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GEORGE WASHINGTON was born on the 22d of February, 1732, on the banks of the river Potomac, in Virginia. His father dying when he was ten years old, he received a plain but useful education at the hands of his mother. He soon manifested a serious and contemplative disposition, and in his thirteenth year drew up a code of regulations for his own guidance, in which the germs are visible of those high principles which regulated his conduct in mature life. As a boy, he conceived a liking for the naval service, but, being dissuaded from this, he qualified himself for the occupation of a land-surveyor; and, at the age of eighteen, obtained, through his relation, Lord Fairfax, the office of Surveyor of the Western District of Virginia. This introduced him to the notice of Governor Dinwiddie, and in the following

year he was appointed one of the AdjutantGenerals of Virginia, with the duty of training the militia.

The boundaries of the British and French possessions in America were at that time subjects of dispute. In 1753 Washington was sent on a mission to the French settlement on the Ohio, which he executed successfully; and on his return published a journal of his route, which attracted much notice. In the following year he was less fortunate, being taken prisoner with his party, while in command of an expedition against the French. Being allowed to return home, he withdrew from the service, and went to reside at Mount Vernon, an estate which descended to him on the death of an elder brother. In 1755 he accepted the rank of Aide-de-camp to General Braddock, and was present at the surprise of the British in the woods near the Monongahela, where his coolness, courage, and knowledge of Indian warfare, chiefly contributed to the preservation of a handful of the troops. He escaped unhurt, but had three horses killed under him, and his dress was four times pierced with rifle-balls. Having gained much credit by his conduct on this occasion, Washington was next employed to defend the western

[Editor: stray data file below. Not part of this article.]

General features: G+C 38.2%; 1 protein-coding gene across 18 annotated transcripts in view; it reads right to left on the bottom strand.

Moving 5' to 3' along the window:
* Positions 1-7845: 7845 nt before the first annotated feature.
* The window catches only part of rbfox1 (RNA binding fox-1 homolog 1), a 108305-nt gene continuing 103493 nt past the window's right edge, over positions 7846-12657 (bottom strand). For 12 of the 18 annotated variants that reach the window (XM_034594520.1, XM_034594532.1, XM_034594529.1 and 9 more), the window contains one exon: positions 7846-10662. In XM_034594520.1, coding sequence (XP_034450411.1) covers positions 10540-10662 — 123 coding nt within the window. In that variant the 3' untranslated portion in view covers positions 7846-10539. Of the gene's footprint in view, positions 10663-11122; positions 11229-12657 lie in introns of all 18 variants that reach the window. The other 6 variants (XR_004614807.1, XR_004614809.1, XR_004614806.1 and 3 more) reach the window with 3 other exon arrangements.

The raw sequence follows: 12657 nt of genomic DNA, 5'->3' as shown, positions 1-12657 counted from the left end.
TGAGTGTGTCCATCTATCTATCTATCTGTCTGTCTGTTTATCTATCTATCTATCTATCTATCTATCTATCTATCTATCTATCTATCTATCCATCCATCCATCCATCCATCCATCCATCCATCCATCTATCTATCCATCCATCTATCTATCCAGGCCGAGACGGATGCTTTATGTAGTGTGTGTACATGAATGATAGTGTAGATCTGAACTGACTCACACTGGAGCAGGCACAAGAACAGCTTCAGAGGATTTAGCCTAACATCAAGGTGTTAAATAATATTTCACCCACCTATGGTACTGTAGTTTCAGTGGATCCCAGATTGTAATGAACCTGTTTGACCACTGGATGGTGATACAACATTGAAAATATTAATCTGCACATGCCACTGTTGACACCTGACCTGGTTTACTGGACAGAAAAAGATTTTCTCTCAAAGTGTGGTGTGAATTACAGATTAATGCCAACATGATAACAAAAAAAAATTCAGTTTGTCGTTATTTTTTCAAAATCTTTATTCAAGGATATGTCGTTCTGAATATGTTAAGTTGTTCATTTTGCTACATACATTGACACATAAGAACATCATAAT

frontier against the incursions of the French and Indians. He concluded this harassing service at the end of four years, by reducing Fort du Quesne, and driving the French beyond the Ohio; and then resigned his commission.

After his return to Mount Vernon, in 1759, Washington married ; and during the next fourteen years

his time was divided between his duties as a member of the Colonial Assembly and agricultural pursuits, in which he took great interest. The disputes which preceded the Revolution again drew him from private life. He maintained that the Americans were entitled to all the rights of British subjects, and could not be taxed by a legislature in which they were not represented; and he recommended that, on the failure of peaceful and constitutional resistance, recourse should be had to arms. In 1774 the command of the troops raised by Virginia was given to him; and in 1775 he represented that State in the Convention held at Philadelphia. When the war began, Washington was chosen Commander-in-Chief of the American Army; an office which he accepted without remuneration, saying, that emolument would not have tempted him to forego the pleasures of private life, and that he should only require to have his

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